Ron Artest was fined by Lakers Coach Phil Jackson on Friday, one day after Artest banked in an off-balance shot at the buzzer to give the Lakers a 103-101 victory over the Phoenix Suns and a 3-2 series lead in the best-of-seven Western Conference finals.
Artest was late to practice by about a half hour.
And why would that be?
"I think he was so excited after the game that all the processing of things that were on the board didn't register," Jackson said.
But perhaps that excitement was warranted, considering the sequence of events that led up to Artest's game-winner. Not only was he one for eight from the floor with two points before the put-back, but he had missed two shots inside of about a minute to play, including a three-point attempt with 22 seconds left that Jackson said Artest never should have taken.
After that shot, Jackson said he told Artest, "Those are the judgment, decision-making things that we're asking you to make good choices on."
Jackson said after the game that he wasn't sure why he left Artest in, but he said Friday that Artest "was kind of feeling bad about it, obviously. And the redemption one minute later was great for him. How else can you say it? I kept saying to my coaching staff, 'Can Ron give us a boost out there? Is he going to help us or hurt us while he's out there?' And we found out he did, he helped us."
Jackson has certainly coached a collection of eccentric characters -- Dennis Rodman comes to mind -- but even with that experience, he said he couldn't describe Artest.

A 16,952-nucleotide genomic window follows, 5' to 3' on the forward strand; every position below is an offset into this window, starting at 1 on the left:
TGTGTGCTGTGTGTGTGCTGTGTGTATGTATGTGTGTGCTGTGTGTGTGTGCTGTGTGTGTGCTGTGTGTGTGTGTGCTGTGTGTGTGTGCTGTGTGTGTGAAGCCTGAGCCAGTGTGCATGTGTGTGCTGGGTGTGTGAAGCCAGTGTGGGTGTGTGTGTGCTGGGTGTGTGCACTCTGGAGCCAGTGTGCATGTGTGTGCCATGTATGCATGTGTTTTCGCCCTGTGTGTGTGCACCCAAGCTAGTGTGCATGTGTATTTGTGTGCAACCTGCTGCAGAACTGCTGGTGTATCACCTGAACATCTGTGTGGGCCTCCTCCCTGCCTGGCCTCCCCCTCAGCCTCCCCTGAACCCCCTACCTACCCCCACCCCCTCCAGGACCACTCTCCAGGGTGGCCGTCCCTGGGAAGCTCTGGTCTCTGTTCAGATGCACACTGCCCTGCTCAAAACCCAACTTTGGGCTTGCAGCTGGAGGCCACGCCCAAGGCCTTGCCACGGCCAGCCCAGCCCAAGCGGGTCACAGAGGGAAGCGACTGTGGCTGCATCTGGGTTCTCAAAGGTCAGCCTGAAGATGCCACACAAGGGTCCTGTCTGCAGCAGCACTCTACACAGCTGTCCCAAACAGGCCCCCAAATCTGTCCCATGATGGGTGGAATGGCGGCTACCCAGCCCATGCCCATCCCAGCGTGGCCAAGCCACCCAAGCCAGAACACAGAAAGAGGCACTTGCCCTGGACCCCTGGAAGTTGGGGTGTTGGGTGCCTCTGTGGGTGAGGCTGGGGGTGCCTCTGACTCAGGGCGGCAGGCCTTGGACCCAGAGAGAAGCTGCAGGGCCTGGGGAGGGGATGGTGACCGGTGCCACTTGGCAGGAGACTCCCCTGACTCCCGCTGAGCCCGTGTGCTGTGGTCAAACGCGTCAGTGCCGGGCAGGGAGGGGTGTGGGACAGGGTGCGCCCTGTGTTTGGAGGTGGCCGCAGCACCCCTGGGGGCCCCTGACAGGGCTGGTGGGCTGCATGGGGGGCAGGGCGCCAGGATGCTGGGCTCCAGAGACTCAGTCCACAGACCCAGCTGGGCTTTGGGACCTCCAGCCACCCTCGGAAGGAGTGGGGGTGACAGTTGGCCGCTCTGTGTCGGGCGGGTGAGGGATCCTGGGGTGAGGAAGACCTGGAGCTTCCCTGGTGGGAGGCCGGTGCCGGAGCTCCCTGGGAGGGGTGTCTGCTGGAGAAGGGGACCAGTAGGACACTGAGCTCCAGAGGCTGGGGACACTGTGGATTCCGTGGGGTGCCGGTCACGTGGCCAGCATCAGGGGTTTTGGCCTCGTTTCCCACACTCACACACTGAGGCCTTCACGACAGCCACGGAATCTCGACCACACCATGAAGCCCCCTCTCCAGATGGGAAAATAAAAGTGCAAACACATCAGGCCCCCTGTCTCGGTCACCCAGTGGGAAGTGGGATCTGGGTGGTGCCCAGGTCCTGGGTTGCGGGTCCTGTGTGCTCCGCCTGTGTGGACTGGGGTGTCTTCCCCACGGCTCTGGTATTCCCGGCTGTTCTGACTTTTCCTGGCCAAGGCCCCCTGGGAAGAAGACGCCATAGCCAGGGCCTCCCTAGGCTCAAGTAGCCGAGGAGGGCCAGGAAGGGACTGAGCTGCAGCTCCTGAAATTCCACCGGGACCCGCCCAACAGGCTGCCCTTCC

"I tell Lamar [Odom] that he's his guardian," Jackson said. "So we have not the blind leading the blind, but probably the deaf leading the blind in that situation.
"But those two grew up together and have a history. The thing that I enjoy more than anything else is the excitement and the happy faces that surrounded Ron, after he made the shot, of his teammates, who all knew he messed up and were rooting for him to have a comeback."
Artest had told reporters that he has felt disrespected at times when opposing teams leave him open, almost baiting him to shoot. Jackson said he has talked to both Artest and Odom about that.
"We usually tell Ron and Lamar, 'There's a reason why you're open,' " Jackson said. "I don't know if it makes enough sense, saying it that way, but there is. We told Ron, 'Last year in our game plan against Houston that we anticipated this type of behavior and were ready and willing to allow you to hit a three in those situations. We believe you can hit them, but you have to have good judgment when you do.' "
How has Artest done in that regard, in terms of not taking the bait?
"Not very well," Jackson said, laughing. "There's still room for improvement."
-- Baxter Holmes